June 24, 2005
Nor Tri owner retires, sells business
TORONTONor Tri, a publishing/printing business, formerly known as Norflex & Triform, which specialized in producing police memorandum books, has closed shop. Founder L. Bruce Pierce who owned and operated the business for 47 years has retired and sold most of the assets, including finishing equipment, inventories, and trademarks to Carswell, a division of Thomson Canada, which produces professional publications for legal, tax, finance, accounting and human resources markets. Now 82 years old, Pierce started Norflex in March of 1958 and Triform in 1976.
Transcontinental’s revenue up, profit down
MONTREALTranscontinental’s second quarter saw a dip in profits, but an increase in revenue. Profit dipped to $37.8 million from $39.2 million in the same period last year. The company attributed the decrease in profit to costs that included the upcoming closure of the Peterborough plant, consolidating its Winnipeg flyer printing business, and reorganization of its operations in Mexico. Quarterly revenue, however, increased 7% to $558 million from $520 million in 2004, partly due to acquisitions such as the U.S.-based direct-mail firm, JDM, which added $20 million in revenue. In a recent conference call with analysts, Transcontinental CEO Luc Desjardins said the company is always looking for new acquisitions.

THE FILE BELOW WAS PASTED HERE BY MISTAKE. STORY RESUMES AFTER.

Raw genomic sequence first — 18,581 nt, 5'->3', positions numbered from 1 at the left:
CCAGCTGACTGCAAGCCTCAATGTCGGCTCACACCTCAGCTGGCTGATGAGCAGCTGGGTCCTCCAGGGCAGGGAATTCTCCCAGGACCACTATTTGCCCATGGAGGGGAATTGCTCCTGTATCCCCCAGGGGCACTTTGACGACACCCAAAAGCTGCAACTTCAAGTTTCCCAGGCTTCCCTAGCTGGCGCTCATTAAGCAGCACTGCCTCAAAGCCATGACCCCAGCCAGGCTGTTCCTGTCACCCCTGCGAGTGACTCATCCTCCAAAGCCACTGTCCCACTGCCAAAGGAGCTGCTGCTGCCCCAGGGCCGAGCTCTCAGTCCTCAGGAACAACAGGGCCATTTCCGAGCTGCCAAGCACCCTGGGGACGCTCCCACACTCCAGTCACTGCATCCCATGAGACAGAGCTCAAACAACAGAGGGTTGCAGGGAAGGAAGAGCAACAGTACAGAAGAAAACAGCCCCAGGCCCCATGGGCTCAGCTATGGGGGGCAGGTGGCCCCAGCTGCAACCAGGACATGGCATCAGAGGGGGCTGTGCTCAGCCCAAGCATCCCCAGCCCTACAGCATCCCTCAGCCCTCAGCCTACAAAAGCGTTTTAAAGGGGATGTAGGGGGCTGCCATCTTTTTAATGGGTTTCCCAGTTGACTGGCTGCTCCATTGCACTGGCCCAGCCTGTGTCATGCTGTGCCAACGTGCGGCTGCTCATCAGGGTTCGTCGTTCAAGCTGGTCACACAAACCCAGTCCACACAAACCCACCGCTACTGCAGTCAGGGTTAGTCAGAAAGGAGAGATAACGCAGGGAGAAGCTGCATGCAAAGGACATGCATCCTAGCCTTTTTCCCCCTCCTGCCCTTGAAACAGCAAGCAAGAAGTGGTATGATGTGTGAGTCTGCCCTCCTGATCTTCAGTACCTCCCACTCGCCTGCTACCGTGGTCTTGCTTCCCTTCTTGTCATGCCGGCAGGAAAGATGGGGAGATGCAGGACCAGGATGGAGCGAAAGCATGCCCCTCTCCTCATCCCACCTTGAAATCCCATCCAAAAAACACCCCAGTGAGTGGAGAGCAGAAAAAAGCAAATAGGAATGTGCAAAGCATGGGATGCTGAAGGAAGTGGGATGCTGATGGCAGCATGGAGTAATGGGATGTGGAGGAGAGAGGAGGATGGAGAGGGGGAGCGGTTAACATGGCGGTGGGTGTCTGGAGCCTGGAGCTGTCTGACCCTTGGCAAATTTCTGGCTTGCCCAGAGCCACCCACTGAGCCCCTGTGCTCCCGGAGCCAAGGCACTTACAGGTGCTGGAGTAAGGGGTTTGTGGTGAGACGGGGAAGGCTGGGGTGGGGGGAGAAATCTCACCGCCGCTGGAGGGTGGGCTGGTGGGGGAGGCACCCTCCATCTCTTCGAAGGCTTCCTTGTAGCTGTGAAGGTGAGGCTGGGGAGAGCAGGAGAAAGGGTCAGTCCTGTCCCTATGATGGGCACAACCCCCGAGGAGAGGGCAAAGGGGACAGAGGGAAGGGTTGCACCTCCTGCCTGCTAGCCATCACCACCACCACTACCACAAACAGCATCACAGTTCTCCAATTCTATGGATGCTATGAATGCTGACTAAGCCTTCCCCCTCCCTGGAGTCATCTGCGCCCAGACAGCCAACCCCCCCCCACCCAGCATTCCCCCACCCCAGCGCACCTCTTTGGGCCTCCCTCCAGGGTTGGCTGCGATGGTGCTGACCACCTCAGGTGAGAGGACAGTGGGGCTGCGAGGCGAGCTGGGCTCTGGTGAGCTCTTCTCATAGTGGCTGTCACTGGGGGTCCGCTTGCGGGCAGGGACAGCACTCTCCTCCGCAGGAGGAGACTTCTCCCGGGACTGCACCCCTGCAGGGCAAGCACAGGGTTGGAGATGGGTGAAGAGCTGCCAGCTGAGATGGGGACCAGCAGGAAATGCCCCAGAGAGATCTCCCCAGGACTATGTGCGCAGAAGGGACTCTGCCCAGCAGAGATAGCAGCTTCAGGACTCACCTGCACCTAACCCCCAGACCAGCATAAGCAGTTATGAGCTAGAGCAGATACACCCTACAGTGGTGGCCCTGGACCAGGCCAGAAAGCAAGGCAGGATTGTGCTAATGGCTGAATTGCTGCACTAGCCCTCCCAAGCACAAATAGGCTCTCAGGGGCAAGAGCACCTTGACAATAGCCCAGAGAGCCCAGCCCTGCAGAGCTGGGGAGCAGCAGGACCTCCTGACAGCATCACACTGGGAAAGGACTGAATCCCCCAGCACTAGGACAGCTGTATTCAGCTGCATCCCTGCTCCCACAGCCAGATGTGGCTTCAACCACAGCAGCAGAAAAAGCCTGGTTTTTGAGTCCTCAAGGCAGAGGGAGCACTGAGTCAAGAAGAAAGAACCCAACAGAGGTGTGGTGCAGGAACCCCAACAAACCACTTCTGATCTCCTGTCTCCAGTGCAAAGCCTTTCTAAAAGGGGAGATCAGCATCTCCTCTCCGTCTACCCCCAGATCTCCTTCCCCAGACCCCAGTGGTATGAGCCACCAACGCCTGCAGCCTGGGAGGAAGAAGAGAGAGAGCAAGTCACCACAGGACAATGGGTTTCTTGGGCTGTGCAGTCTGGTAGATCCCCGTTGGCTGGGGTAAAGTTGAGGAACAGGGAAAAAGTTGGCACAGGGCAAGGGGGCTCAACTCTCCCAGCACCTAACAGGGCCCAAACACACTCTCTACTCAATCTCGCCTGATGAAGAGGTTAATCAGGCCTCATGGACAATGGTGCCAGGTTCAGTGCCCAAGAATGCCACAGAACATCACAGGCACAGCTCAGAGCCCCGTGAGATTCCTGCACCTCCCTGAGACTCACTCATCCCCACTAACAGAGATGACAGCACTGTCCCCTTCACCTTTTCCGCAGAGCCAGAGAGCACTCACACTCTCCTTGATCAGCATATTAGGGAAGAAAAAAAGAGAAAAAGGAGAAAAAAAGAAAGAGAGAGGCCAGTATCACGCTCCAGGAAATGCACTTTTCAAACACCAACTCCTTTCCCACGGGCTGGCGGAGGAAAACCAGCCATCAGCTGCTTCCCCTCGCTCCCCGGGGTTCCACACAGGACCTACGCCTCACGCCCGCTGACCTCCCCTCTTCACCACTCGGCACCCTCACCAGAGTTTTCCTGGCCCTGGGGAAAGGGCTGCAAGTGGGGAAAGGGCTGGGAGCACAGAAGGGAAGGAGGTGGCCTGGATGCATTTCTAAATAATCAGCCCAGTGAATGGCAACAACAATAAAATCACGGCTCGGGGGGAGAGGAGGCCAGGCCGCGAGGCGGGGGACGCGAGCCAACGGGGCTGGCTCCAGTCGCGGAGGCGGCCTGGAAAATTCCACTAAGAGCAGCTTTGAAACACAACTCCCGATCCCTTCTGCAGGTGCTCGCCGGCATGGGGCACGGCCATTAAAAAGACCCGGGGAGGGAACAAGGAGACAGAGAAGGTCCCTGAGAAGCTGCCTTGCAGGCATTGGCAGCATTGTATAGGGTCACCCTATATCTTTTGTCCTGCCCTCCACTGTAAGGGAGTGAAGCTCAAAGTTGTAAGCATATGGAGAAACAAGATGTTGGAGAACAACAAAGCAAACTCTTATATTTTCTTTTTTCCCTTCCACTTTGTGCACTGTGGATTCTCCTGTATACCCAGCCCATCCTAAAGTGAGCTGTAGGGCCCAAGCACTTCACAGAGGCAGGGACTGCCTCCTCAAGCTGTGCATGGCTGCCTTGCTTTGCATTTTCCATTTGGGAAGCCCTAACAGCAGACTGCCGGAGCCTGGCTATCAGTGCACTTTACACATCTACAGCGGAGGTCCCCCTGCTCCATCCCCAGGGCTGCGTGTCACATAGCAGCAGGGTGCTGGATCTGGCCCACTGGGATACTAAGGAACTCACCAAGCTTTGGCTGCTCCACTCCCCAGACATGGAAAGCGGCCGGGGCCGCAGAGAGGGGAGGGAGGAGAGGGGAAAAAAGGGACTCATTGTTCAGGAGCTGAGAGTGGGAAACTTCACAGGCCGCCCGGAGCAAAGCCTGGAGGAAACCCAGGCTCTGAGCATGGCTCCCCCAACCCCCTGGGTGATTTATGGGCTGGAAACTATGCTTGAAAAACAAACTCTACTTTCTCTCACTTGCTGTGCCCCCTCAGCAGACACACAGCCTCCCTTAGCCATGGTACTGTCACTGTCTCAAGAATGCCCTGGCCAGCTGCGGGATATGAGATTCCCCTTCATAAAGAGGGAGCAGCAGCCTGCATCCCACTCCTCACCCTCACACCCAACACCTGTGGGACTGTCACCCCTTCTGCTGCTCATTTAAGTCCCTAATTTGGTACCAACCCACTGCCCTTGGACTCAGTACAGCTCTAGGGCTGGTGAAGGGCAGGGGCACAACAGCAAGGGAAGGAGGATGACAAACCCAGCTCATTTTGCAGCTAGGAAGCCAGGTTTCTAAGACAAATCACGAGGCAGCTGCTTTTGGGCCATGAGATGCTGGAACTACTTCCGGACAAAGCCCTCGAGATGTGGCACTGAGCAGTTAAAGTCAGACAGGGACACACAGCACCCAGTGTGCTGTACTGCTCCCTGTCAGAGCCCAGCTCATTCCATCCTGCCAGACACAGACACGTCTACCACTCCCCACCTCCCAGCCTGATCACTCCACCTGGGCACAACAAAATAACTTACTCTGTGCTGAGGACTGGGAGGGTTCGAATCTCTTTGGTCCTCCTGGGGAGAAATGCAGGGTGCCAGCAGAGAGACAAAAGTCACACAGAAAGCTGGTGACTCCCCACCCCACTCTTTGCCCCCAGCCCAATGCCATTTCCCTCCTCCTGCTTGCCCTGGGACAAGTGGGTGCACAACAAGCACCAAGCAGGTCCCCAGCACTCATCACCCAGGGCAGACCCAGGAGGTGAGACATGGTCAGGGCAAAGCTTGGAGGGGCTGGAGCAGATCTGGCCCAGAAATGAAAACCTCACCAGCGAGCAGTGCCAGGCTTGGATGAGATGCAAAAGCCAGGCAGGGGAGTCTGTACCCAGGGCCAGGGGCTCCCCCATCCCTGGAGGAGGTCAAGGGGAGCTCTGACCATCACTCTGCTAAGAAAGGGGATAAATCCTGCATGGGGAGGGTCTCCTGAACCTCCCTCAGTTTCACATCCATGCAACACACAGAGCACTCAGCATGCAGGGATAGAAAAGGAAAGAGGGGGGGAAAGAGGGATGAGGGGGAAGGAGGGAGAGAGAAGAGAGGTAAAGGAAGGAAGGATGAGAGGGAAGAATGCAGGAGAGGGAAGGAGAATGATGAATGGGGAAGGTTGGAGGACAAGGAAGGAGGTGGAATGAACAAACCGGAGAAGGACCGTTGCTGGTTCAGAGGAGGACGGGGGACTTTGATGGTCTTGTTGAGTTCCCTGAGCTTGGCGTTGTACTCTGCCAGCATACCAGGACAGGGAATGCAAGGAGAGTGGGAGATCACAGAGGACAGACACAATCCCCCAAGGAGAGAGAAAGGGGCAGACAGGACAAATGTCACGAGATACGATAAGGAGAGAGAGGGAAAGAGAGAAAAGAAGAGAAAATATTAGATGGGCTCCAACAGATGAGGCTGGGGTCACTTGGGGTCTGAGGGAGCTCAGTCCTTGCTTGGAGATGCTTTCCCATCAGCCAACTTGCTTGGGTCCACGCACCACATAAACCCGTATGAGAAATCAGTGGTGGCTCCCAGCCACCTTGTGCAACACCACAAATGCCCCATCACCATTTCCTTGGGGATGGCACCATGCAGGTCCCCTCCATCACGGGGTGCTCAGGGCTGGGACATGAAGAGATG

June 22, 2005
Howard Flint dies, age 66
Ann Arbour, MIH. Howard Flint, grandson of Flint Ink’s founder and 40-year veteran of the ink industry, passed away last week after a brief illness. A native of Detroit, Flint started his career at the family company in 1964 and worked his way up through human resources, purchasing, operations, and sales to the board of directors. He was elected president and COO in 1988 and chairman and CEO in 1992. He retired this year, assuming position of non-executive chairman of the board of directors. Under Flint’s leadership, the corporation expanded into the international marketplace and moved into digital and electronics technologies. Flint was also a respected leader in the ink and printing industry trade associations.
June 17, 2005
Boucher leaves CPIA